Sometimes it's those with the hardest struggles in life who remember to appreciate life more than anyone else. This message comes through loud and clear in Cary Bell's documentary, "Butterfly Girl."
The film tells the story of Abigail Evans, a young Texan with a rare skin disorder, epidermolysis bullosa, a genetic disease that prevents skin from bonding to the body. Abbie's had to spend her whole life having to be careful, in addition to enduring painful medical procedures. She has to move through the world with the utmost of care, which is not the way most 19-year-olds experience life.
Working as a merch girl selling concert T-shirts for dad John Evans and his honky tonk band, she is able to achieve some autonomy and a social life, but she longs for more: college, travel, living alone. Abbie's free spirit, aching wanderlust and gritty toughness are palpable.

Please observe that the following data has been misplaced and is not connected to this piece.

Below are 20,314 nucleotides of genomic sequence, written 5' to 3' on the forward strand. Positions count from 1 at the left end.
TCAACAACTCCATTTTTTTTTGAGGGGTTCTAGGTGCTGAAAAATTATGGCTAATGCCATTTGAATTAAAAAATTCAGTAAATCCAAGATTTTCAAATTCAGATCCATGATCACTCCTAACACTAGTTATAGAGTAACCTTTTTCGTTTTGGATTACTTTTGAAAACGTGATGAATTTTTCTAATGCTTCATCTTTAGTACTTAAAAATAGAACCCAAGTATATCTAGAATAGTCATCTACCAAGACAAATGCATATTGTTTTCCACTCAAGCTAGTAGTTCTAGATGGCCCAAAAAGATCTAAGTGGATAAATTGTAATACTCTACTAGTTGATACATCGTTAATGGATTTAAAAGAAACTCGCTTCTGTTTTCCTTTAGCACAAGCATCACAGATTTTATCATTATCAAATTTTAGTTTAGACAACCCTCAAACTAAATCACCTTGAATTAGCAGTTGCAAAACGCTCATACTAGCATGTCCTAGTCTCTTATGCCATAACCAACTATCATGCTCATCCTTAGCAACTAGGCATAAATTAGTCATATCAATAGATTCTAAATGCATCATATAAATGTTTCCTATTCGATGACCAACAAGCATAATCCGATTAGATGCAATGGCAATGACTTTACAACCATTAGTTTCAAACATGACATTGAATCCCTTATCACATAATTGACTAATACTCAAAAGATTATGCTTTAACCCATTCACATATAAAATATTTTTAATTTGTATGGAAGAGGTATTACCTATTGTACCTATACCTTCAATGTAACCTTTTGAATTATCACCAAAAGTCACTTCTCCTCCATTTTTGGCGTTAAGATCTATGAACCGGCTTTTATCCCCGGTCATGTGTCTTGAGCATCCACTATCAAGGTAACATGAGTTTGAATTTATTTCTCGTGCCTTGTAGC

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Bell's film captures the spectrum of emotions here: Abbie's desire for more as well as her fear, her parents' need to protect her as well as their wish to set her free. She makes the most of her life experiences, and when she's exploring the world on her own — photographing California cliffs, eating pancakes in a diner, kicking it in the Austin bars where her dad plays — it's with an enthusiasm and presence of mind that are inspiring. With a swooning honky tonk rock soundtrack and spunky spirit, "Butterfly Girl," is so much more than a medical drama documentary.